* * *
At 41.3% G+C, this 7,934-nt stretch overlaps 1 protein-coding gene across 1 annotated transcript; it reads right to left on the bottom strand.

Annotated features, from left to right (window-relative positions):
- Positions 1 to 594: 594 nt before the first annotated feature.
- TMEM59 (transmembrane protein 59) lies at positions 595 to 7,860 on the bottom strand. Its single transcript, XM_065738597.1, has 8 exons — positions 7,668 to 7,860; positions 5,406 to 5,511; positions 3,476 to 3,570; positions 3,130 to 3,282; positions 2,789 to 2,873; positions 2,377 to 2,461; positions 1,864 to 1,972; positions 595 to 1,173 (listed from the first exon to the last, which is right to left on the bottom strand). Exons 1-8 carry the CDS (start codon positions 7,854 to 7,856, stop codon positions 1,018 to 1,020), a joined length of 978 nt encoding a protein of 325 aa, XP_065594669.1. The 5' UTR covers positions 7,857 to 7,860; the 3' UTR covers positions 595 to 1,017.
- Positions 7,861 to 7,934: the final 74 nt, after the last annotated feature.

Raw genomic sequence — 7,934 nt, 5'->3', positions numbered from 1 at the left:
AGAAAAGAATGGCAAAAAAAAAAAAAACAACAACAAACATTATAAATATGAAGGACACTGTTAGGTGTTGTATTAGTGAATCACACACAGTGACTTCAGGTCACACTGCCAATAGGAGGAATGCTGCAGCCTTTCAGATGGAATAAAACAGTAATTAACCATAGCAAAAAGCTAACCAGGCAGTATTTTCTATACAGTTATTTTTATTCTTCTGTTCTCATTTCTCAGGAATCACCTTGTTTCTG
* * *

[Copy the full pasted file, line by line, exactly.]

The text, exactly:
At 41.3% G+C, this 7,934-nt stretch overlaps 1 protein-coding gene across 1 annotated transcript; it reads right to left on the bottom strand.

Annotated features, from left to right (window-relative positions):
- Positions 1 to 594: 594 nt before the first annotated feature.
- TMEM59 (transmembrane protein 59) lies at positions 595 to 7,860 on the bottom strand. Its single transcript, XM_065738597.1, has 8 exons — positions 7,668 to 7,860; positions 5,406 to 5,511; positions 3,476 to 3,570; positions 3,130 to 3,282; positions 2,789 to 2,873; positions 2,377 to 2,461; positions 1,864 to 1,972; positions 595 to 1,173 (listed from the first exon to the last, which is right to left on the bottom strand). Exons 1-8 carry the CDS (start codon positions 7,854 to 7,856, stop codon positions 1,018 to 1,020), a joined length of 978 nt encoding a protein of 325 aa, XP_065594669.1. The 5' UTR covers positions 7,857 to 7,860; the 3' UTR covers positions 595 to 1,017.
- Positions 7,861 to 7,934: the final 74 nt, after the last annotated feature.

Raw genomic sequence — 7,934 nt, 5'->3', positions numbered from 1 at the left:
AGAAAAGAATGGCAAAAAAAAAAAAAACAACAACAAACATTATAAATATGAAGGACACTGTTAGGTGTTGTATTAGTGAATCACACACAGTGACTTCAGGTCACACTGCCAATAGGAGGAATGCTGCAGCCTTTCAGATGGAATAAAACAGTAATTAACCATAGCAAAAAGCTAACCAGGCAGTATTTTCTATACAGTTATTTTTATTCTTCTGTTCTCATTTCTCAGGAATCACCTTGTTTCTG